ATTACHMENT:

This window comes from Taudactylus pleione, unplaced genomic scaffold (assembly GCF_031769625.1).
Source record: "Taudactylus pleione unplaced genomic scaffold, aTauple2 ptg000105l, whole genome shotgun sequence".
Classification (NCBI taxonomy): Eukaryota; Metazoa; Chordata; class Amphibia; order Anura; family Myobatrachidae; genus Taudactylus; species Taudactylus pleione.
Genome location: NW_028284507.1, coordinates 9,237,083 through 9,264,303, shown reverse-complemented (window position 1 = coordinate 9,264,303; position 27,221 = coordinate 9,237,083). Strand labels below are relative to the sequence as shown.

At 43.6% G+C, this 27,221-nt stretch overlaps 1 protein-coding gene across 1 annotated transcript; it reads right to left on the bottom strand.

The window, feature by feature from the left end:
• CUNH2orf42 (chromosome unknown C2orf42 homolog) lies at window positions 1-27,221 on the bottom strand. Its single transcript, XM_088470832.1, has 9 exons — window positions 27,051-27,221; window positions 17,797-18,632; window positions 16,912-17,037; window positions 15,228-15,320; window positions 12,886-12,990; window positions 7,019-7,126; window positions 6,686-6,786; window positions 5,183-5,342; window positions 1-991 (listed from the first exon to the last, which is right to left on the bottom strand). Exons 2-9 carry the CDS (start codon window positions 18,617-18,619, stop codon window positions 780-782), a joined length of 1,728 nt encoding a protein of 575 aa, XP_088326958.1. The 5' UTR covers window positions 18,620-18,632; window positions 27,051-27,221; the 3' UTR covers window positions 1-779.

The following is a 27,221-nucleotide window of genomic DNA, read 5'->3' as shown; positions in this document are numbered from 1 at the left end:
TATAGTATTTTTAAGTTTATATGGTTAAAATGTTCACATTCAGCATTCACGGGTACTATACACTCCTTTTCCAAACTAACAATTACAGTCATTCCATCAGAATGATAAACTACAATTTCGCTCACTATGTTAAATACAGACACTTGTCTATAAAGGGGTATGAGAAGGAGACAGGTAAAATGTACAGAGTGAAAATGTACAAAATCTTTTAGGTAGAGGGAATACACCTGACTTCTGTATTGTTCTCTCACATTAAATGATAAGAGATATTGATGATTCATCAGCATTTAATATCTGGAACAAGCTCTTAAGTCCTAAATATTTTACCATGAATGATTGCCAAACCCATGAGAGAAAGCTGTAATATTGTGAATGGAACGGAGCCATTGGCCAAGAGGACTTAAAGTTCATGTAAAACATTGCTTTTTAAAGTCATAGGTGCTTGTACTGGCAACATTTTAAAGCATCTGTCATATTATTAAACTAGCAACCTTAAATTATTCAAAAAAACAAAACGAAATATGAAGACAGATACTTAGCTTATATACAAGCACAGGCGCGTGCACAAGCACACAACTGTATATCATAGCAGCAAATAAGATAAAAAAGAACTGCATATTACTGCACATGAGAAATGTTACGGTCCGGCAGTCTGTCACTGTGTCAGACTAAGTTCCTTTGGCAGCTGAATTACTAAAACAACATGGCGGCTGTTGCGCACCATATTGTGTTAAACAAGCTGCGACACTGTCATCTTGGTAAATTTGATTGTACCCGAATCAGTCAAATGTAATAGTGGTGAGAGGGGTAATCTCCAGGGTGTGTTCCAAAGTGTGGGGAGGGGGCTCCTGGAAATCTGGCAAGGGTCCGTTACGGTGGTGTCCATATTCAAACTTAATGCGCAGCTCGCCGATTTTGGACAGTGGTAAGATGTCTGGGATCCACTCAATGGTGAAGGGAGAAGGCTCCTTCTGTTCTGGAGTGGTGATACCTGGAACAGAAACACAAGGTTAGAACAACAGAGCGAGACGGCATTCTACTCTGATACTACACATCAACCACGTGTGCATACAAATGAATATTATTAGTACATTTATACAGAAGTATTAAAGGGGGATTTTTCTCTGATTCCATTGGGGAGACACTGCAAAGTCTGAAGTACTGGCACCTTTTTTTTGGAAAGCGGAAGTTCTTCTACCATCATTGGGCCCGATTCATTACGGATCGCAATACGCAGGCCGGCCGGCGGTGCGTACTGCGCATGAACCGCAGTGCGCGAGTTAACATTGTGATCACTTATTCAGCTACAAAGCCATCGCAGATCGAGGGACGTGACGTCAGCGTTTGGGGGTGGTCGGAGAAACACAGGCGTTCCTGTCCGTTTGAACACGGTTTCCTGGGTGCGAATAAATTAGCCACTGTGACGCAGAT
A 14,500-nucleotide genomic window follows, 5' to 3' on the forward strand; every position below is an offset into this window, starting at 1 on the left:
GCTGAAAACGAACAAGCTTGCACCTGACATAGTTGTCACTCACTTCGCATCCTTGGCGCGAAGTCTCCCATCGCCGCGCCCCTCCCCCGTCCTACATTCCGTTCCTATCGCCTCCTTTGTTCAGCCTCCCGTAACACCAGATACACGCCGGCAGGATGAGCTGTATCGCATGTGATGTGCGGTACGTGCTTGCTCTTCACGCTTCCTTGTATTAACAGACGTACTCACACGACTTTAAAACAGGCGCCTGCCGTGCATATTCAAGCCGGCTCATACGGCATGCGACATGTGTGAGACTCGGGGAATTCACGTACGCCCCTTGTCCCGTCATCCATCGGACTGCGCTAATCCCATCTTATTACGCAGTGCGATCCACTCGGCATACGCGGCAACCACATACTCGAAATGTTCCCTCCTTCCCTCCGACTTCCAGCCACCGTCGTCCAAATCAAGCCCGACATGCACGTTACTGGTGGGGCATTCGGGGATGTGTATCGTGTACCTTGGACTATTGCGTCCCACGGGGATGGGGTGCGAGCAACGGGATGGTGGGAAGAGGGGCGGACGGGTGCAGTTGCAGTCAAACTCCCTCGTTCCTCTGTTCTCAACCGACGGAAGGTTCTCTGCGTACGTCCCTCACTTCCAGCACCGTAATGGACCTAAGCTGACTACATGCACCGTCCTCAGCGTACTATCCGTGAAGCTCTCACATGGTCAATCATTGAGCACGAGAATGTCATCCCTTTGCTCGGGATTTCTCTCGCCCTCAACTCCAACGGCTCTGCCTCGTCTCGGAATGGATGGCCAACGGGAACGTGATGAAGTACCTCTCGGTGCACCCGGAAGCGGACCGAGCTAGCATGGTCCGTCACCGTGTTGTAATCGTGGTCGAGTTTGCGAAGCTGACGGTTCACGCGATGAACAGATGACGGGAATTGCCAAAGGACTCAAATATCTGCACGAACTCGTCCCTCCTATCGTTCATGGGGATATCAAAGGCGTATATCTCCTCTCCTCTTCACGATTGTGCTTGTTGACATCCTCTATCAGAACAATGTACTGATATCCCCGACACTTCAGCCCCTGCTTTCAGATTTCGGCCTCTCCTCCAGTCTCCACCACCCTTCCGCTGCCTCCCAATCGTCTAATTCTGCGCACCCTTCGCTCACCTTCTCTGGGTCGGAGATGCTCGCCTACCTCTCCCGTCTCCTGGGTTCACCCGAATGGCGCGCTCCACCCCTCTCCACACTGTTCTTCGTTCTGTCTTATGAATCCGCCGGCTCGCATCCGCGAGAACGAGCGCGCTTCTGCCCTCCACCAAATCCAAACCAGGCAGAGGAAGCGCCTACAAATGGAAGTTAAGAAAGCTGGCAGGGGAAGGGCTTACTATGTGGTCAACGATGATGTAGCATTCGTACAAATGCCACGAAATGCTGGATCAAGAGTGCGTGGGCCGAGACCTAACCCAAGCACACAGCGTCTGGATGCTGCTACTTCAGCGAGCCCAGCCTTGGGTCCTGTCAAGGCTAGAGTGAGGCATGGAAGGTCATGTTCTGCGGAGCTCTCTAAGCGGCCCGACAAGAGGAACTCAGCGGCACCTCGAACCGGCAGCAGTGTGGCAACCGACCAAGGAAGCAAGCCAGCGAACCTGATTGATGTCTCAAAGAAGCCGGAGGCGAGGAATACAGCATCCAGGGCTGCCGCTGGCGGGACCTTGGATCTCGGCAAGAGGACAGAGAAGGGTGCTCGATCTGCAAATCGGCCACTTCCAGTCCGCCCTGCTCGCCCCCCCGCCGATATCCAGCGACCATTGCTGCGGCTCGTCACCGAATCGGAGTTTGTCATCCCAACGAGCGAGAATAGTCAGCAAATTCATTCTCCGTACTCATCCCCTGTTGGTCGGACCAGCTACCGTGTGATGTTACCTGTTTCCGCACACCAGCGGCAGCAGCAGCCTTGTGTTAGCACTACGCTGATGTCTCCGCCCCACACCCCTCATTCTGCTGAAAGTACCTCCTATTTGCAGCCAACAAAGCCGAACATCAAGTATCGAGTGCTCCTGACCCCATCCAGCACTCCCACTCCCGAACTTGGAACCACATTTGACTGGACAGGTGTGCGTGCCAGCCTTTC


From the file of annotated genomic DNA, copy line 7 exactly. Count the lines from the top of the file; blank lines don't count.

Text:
• CUNH2orf42 (chromosome unknown C2orf42 homolog) lies at window positions 1-27,221 on the bottom strand. Its single transcript, XM_088470832.1, has 9 exons — window positions 27,051-27,221; window positions 17,797-18,632; window positions 16,912-17,037; window positions 15,228-15,320; window positions 12,886-12,990; window positions 7,019-7,126; window positions 6,686-6,786; window positions 5,183-5,342; window positions 1-991 (listed from the first exon to the last, which is right to left on the bottom strand). Exons 2-9 carry the CDS (start codon window positions 18,617-18,619, stop codon window positions 780-782), a joined length of 1,728 nt encoding a protein of 575 aa, XP_088326958.1. The 5' UTR covers window positions 18,620-18,632; window positions 27,051-27,221; the 3' UTR covers window positions 1-779.